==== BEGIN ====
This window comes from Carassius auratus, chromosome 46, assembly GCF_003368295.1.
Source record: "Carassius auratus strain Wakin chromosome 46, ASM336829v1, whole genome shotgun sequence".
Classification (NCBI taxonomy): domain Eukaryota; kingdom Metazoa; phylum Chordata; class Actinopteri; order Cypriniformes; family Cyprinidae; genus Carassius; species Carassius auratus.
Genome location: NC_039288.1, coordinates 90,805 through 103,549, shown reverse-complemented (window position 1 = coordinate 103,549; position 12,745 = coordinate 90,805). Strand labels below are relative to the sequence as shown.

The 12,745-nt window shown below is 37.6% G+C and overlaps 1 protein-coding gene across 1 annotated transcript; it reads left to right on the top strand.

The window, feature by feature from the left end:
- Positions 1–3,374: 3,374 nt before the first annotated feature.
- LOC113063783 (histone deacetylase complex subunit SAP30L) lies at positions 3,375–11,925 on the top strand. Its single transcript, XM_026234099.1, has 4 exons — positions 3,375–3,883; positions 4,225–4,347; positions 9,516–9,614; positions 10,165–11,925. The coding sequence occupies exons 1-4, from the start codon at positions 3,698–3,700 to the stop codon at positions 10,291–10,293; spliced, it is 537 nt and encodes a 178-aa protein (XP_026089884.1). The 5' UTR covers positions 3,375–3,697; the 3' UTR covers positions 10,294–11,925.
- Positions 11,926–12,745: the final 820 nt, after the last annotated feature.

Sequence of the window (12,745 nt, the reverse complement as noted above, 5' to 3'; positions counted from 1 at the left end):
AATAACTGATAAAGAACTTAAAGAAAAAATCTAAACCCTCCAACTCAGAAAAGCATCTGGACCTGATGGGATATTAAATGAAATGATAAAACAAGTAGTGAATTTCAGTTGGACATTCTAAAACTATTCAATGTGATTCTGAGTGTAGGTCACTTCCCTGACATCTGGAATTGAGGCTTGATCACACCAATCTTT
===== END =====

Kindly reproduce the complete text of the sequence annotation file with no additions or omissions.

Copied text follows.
This window comes from Carassius auratus, chromosome 46, assembly GCF_003368295.1.
Source record: "Carassius auratus strain Wakin chromosome 46, ASM336829v1, whole genome shotgun sequence".
Classification (NCBI taxonomy): domain Eukaryota; kingdom Metazoa; phylum Chordata; class Actinopteri; order Cypriniformes; family Cyprinidae; genus Carassius; species Carassius auratus.
Genome location: NC_039288.1, coordinates 90,805 through 103,549, shown reverse-complemented (window position 1 = coordinate 103,549; position 12,745 = coordinate 90,805). Strand labels below are relative to the sequence as shown.

The 12,745-nt window shown below is 37.6% G+C and overlaps 1 protein-coding gene across 1 annotated transcript; it reads left to right on the top strand.

The window, feature by feature from the left end:
- Positions 1–3,374: 3,374 nt before the first annotated feature.
- LOC113063783 (histone deacetylase complex subunit SAP30L) lies at positions 3,375–11,925 on the top strand. Its single transcript, XM_026234099.1, has 4 exons — positions 3,375–3,883; positions 4,225–4,347; positions 9,516–9,614; positions 10,165–11,925. The coding sequence occupies exons 1-4, from the start codon at positions 3,698–3,700 to the stop codon at positions 10,291–10,293; spliced, it is 537 nt and encodes a 178-aa protein (XP_026089884.1). The 5' UTR covers positions 3,375–3,697; the 3' UTR covers positions 10,294–11,925.
- Positions 11,926–12,745: the final 820 nt, after the last annotated feature.

Sequence of the window (12,745 nt, the reverse complement as noted above, 5' to 3'; positions counted from 1 at the left end):
AATAACTGATAAAGAACTTAAAGAAAAAATCTAAACCCTCCAACTCAGAAAAGCATCTGGACCTGATGGGATATTAAATGAAATGATAAAACAAGTAGTGAATTTCAGTTGGACATTCTAAAACTATTCAATGTGATTCTGAGTGTAGGTCACTTCCCTGACATCTGGAATTGAGGCTTGATCACACCAATCTTT